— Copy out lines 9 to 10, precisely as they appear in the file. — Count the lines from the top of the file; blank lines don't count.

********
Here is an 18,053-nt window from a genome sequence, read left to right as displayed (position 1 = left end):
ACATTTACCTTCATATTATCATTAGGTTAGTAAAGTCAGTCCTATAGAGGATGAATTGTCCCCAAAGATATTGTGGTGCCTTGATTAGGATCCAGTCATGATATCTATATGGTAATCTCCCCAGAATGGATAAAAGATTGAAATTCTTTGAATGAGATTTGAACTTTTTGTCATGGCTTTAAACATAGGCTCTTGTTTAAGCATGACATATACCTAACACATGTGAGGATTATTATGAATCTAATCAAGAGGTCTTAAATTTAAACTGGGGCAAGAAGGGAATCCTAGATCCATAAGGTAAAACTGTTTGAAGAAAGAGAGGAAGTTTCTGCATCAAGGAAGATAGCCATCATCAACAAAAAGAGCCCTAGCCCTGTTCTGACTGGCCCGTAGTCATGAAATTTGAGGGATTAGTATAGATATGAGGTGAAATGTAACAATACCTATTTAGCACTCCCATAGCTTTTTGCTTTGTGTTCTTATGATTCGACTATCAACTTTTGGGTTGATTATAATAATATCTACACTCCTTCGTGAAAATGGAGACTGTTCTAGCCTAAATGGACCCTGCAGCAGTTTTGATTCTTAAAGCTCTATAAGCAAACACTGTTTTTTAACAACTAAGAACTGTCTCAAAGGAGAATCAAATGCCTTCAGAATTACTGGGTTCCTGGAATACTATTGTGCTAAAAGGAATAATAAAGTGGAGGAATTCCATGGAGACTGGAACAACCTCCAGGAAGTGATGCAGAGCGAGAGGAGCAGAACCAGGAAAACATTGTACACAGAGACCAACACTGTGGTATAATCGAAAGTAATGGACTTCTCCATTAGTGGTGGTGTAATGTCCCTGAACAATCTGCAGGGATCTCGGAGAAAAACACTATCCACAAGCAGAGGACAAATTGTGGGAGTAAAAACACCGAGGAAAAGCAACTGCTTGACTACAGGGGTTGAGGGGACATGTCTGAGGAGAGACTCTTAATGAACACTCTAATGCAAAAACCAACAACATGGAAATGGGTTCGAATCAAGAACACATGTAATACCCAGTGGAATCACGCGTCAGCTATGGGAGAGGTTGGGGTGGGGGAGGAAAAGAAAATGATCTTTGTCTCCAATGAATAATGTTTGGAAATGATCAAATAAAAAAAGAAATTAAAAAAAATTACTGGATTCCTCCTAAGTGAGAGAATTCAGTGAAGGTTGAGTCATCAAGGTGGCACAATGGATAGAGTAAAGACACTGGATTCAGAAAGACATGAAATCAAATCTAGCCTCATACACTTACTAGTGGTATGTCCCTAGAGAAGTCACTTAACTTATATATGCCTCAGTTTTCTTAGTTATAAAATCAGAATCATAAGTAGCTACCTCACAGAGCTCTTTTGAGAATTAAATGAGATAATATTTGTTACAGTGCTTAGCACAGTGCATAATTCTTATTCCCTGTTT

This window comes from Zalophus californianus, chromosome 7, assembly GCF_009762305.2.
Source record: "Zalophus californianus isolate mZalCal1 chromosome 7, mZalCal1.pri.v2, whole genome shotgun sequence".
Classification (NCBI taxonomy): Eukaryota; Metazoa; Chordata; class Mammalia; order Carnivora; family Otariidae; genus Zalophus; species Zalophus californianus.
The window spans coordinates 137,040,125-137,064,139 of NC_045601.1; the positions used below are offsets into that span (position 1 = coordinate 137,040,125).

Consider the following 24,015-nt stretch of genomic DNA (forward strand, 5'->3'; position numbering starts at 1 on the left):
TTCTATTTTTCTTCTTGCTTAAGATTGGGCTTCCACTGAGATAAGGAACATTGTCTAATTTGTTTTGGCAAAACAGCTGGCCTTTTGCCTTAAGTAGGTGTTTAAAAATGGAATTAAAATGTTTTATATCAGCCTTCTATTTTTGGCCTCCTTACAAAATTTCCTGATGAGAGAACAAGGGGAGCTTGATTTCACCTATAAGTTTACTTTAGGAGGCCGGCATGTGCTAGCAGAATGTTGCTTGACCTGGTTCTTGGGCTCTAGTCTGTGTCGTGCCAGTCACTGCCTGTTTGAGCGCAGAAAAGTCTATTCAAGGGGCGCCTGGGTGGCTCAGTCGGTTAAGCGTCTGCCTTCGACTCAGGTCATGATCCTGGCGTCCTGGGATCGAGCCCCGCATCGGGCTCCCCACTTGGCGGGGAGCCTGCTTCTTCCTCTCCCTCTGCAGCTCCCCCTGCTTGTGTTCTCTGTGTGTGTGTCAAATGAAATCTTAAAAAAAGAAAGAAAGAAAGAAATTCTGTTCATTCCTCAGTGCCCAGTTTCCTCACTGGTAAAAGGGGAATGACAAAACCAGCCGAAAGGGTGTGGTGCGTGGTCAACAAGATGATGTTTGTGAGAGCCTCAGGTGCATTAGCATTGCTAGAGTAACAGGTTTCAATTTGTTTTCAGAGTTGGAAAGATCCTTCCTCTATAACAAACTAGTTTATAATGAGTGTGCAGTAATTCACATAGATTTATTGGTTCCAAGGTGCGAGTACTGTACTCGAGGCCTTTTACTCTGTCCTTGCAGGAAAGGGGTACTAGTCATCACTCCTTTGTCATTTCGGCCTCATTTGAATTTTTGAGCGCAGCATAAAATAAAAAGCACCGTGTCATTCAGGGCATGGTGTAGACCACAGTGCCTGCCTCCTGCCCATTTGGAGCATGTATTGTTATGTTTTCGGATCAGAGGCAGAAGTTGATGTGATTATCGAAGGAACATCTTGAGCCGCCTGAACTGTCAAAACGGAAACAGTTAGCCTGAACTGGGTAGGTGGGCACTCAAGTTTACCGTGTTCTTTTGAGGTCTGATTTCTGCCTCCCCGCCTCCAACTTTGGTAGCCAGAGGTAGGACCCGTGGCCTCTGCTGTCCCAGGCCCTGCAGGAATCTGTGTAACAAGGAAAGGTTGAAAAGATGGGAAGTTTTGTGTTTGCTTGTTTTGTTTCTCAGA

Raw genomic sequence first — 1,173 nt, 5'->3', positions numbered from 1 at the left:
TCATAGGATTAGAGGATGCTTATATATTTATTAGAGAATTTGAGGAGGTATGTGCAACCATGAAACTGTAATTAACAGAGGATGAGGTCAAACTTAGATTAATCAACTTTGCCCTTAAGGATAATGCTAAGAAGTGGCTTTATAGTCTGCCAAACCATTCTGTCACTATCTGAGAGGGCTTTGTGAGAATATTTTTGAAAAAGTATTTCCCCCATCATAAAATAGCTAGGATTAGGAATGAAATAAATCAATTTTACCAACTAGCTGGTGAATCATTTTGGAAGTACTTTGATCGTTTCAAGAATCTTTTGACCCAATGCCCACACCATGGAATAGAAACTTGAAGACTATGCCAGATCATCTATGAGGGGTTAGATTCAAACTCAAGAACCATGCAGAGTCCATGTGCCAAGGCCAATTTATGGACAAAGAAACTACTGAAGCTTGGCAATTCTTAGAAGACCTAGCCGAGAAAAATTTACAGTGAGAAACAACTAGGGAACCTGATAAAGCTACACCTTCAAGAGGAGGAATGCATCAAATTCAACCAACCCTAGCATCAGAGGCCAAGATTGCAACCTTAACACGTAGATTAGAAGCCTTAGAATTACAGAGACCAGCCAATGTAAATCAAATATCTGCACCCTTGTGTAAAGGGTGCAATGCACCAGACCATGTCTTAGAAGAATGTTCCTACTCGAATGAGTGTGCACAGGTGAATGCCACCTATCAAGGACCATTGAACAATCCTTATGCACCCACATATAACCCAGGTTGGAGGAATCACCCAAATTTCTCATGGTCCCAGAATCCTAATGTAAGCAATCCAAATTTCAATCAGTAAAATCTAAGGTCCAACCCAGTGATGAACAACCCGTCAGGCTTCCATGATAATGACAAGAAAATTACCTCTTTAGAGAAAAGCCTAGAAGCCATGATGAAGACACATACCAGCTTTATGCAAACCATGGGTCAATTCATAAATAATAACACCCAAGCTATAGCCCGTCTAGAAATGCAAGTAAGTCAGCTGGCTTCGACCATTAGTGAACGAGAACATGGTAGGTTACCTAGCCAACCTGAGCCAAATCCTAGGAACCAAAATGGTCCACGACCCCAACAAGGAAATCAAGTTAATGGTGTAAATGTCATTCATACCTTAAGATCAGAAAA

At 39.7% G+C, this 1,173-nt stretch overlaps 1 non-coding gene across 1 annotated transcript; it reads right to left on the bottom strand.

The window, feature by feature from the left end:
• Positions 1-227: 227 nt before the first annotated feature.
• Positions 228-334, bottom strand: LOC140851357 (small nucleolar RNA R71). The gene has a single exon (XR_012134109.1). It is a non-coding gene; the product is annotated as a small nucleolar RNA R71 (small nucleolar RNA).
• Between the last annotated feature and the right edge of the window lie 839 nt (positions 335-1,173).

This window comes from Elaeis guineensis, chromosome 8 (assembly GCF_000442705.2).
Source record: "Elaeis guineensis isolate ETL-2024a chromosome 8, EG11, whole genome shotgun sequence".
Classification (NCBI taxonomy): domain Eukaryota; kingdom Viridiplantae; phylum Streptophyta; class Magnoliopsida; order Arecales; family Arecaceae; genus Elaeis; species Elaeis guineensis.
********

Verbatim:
Raw genomic sequence first — 1,173 nt, 5'->3', positions numbered from 1 at the left:
TCATAGGATTAGAGGATGCTTATATATTTATTAGAGAATTTGAGGAGGTATGTGCAACCATGAAACTGTAATTAACAGAGGATGAGGTCAAACTTAGATTAATCAACTTTGCCCTTAAGGATAATGCTAAGAAGTGGCTTTATAGTCTGCCAAACCATTCTGTCACTATCTGAGAGGGCTTTGTGAGAATATTTTTGAAAAAGTATTTCCCCCATCATAAAATAGCTAGGATTAGGAATGAAATAAATCAATTTTACCAACTAGCTGGTGAATCATTTTGGAAGTACTTTGATCGTTTCAAGAATCTTTTGACCCAATGCCCACACCATGGAATAGAAACTTGAAGACTATGCCAGATCATCTATGAGGGGTTAGATTCAAACTCAAGAACCATGCAGAGTCCATGTGCCAAGGCCAATTTATGGACAAAGAAACTACTGAAGCTTGGCAATTCTTAGAAGACCTAGCCGAGAAAAATTTACAGTGAGAAACAACTAGGGAACCTGATAAAGCTACACCTTCAAGAGGAGGAATGCATCAAATTCAACCAACCCTAGCATCAGAGGCCAAGATTGCAACCTTAACACGTAGATTAGAAGCCTTAGAATTACAGAGACCAGCCAATGTAAATCAAATATCTGCACCCTTGTGTAAAGGGTGCAATGCACCAGACCATGTCTTAGAAGAATGTTCCTACTCGAATGAGTGTGCACAGGTGAATGCCACCTATCAAGGACCATTGAACAATCCTTATGCACCCACATATAACCCAGGTTGGAGGAATCACCCAAATTTCTCATGGTCCCAGAATCCTAATGTAAGCAATCCAAATTTCAATCAGTAAAATCTAAGGTCCAACCCAGTGATGAACAACCCGTCAGGCTTCCATGATAATGACAAGAAAATTACCTCTTTAGAGAAAAGCCTAGAAGCCATGATGAAGACACATACCAGCTTTATGCAAACCATGGGTCAATTCATAAATAATAACACCCAAGCTATAGCCCGTCTAGAAATGCAAGTAAGTCAGCTGGCTTCGACCATTAGTGAACGAGAACATGGTAGGTTACCTAGCCAACCTGAGCCAAATCCTAGGAACCAAAATGGTCCACGACCCCAACAAGGAAATCAAGTTAATGGTGTAAATGTCATTCATACCTTAAGATCAGAAAA